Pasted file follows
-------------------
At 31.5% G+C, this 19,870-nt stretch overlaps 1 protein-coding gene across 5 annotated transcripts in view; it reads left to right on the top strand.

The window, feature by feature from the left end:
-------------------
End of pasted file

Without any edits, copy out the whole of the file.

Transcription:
At 31.5% G+C, this 19,870-nt stretch overlaps 1 protein-coding gene across 5 annotated transcripts in view; it reads left to right on the top strand.

The window, feature by feature from the left end: